First Time Buyers’ Tax Credit

 Posted by at 5:21 am
Mar 292009

(All sorts of disclaimers here… I’m not a tax advisor! You really do need to check with one—tax issues are never simple!)

There is a temporary credit available to first-time homebuyers for purchases from January 1, 2009 until December 1, 2009. The credit is equal to 10 percent of the cost of the home up to a maximum of $8,000.

Buyers can claim the credit on their federal tax return. If the credit exceeds their total tax liability, the buyer gets a refund check for the balance.

A first-time buyer is defined as an individual who has not owned a home in the past three years. For married joint filers, both must meet the test.

Eligible properties include anything that will be used as a principal single-family residence.

There are income guidelines. Individuals with an adjusted gross income up to $75,000 (or $150,000 if filing jointly) are eligible for the full credit. The credit is phased down for those earning more.

The 2009 credit does not have to be repaid if the buyer stays in three years. But if is sold before that, the entire amount of the credit is recaptured on the sale.

People who purchased homes under the 2008 $7500 tax credit program will still be required to repay that credit to the government over a 15 year period.

 For additional information download this flyer:


I Don’t Have Any Ugly Listings!

 Posted by at 1:39 pm
Mar 162009

I’d marked the article “Ugly Listings Bad for Business” as one I wanted to read and it finally worked it’s way to the top of the pile. Written by Teresa Boardman, founder of the Saint Paul Real Estate Blog, it presented some rather interesting thoughts about how consumers view agents and their listings. “We build reputations with everything we do or don’t do, and are judged by the homes we put our signs in front, and apparently by the homes our colleauges put their signs in front of.”

That’s probably not fair, but it must be true. Perceptions tend to be reality.

Most folks know — at least at some level — Realtors do not provide property management services. So when you see a “for sale” sign on an unplowed or unmowed property, it’s not really the agent’s fault. Or is it? Of course there are practical considerations, but one speech you will hear from me when you list is that marketing your home means getting it noticed. We want that notice to be positive.

 As regular readers know, I made a decision some months ago not to list foreclosed property. I felt somewhat vindicated by Ms. Boardman’s observation that “banks often make lousy clients and don’t understand how to sell real estate.” Of course not understanding how to sell real estate isn’t limited to banks; Continue reading »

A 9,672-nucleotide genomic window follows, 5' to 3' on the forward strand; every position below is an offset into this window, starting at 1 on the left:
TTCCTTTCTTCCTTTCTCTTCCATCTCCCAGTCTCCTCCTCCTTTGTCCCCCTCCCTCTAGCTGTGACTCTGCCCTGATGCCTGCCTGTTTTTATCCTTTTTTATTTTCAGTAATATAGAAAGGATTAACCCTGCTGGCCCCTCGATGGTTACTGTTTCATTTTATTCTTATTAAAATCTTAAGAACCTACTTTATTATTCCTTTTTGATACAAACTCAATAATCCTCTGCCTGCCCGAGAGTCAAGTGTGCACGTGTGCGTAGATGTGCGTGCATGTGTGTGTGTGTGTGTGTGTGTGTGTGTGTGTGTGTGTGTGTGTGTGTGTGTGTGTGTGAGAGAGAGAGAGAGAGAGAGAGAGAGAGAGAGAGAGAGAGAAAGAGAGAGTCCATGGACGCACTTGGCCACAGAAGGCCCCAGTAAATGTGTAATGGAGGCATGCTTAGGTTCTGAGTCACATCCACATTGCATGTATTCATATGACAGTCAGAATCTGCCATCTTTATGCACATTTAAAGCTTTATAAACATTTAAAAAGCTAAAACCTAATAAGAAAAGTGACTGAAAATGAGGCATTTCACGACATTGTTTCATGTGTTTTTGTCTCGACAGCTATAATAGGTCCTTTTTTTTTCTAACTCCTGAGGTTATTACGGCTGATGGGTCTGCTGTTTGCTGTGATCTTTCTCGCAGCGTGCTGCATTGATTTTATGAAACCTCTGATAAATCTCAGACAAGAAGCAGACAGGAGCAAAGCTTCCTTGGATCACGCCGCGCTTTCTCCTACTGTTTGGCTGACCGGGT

Don’t Wait For More Stimulus!

 Posted by at 2:08 pm
Mar 032009

As the stimulus plan and financial bailout continue to unfold, you’re going to see headlines about new incentives for home buyers and hear stories about 4% interest rates. The government already has in place one of the largest tax incentives for qualifying home buyers it has ever offered – up to an $8,000 tax credit for first-time buyers, and mortgage rates are within a half a point of being the lowest they’ve been in our country’s history.

Let’s not contribute to the myth that mortgages aren’t available because they are! Remember though, because of increased delinquencies and today’s tougher economy, lenders have tightened standards for both new purchases and refis. And while mortgage financing is certainly available and affordable to everyone who qualifies, you’re going to need a solid credit score, you’ll need to be able to document your income, and, if you’re purchasing a new home without a special government program from the VA or USDA, you’re likely going to need a down payment as well – at least 3.5% for an FHA loan. And there’s no stimulus bill or bail-out plan that is going to change this. So, if you’re looking to purchase a new home in 2009, take the time to locate the following items:

  • Your W-2s and tax returns for the last two years; 
  • Your last three months of bank statements; and 
  • Pay-stubs for the most recent 30 days.

If you haven’t checked your credit in awhile, now is the time to do so. A lot could have changed since the last time you checked it, good or bad, and you don’t want any surprises that might alter your plans. Most lenders will gladly review your credit for you and see if there is anything that needs to be addressed, but don’t wait. It would be a shame to miss out on a great opportunity simply because you didn’t check your credit report.

Thanks to Mortgage Broker Tom Drew and his Home and Money Newsletter for the above information…